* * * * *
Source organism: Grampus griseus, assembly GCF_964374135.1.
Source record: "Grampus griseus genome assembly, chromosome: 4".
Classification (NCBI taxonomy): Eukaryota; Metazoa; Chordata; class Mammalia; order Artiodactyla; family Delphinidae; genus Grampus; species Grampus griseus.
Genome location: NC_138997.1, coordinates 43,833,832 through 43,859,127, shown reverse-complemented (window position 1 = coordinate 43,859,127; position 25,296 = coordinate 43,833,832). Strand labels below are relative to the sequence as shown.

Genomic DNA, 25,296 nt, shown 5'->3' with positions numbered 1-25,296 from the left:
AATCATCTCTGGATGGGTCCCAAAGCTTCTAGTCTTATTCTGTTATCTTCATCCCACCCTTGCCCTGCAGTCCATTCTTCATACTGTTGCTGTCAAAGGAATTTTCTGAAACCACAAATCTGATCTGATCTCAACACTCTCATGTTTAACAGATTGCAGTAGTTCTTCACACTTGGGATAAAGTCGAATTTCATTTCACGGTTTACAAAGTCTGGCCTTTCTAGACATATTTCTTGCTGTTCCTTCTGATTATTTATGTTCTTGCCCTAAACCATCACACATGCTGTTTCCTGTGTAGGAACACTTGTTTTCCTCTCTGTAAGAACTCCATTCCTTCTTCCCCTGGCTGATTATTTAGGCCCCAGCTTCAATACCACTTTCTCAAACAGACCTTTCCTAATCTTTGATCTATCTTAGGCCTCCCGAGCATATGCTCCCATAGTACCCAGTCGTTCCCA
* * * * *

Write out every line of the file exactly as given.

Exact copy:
Source organism: Grampus griseus, assembly GCF_964374135.1.
Source record: "Grampus griseus genome assembly, chromosome: 4".
Classification (NCBI taxonomy): Eukaryota; Metazoa; Chordata; class Mammalia; order Artiodactyla; family Delphinidae; genus Grampus; species Grampus griseus.
Genome location: NC_138997.1, coordinates 43,833,832 through 43,859,127, shown reverse-complemented (window position 1 = coordinate 43,859,127; position 25,296 = coordinate 43,833,832). Strand labels below are relative to the sequence as shown.

Genomic DNA, 25,296 nt, shown 5'->3' with positions numbered 1-25,296 from the left:
AATCATCTCTGGATGGGTCCCAAAGCTTCTAGTCTTATTCTGTTATCTTCATCCCACCCTTGCCCTGCAGTCCATTCTTCATACTGTTGCTGTCAAAGGAATTTTCTGAAACCACAAATCTGATCTGATCTCAACACTCTCATGTTTAACAGATTGCAGTAGTTCTTCACACTTGGGATAAAGTCGAATTTCATTTCACGGTTTACAAAGTCTGGCCTTTCTAGACATATTTCTTGCTGTTCCTTCTGATTATTTATGTTCTTGCCCTAAACCATCACACATGCTGTTTCCTGTGTAGGAACACTTGTTTTCCTCTCTGTAAGAACTCCATTCCTTCTTCCCCTGGCTGATTATTTAGGCCCCAGCTTCAATACCACTTTCTCAAACAGACCTTTCCTAATCTTTGATCTATCTTAGGCCTCCCGAGCATATGCTCCCATAGTACCCAGTCGTTCCCA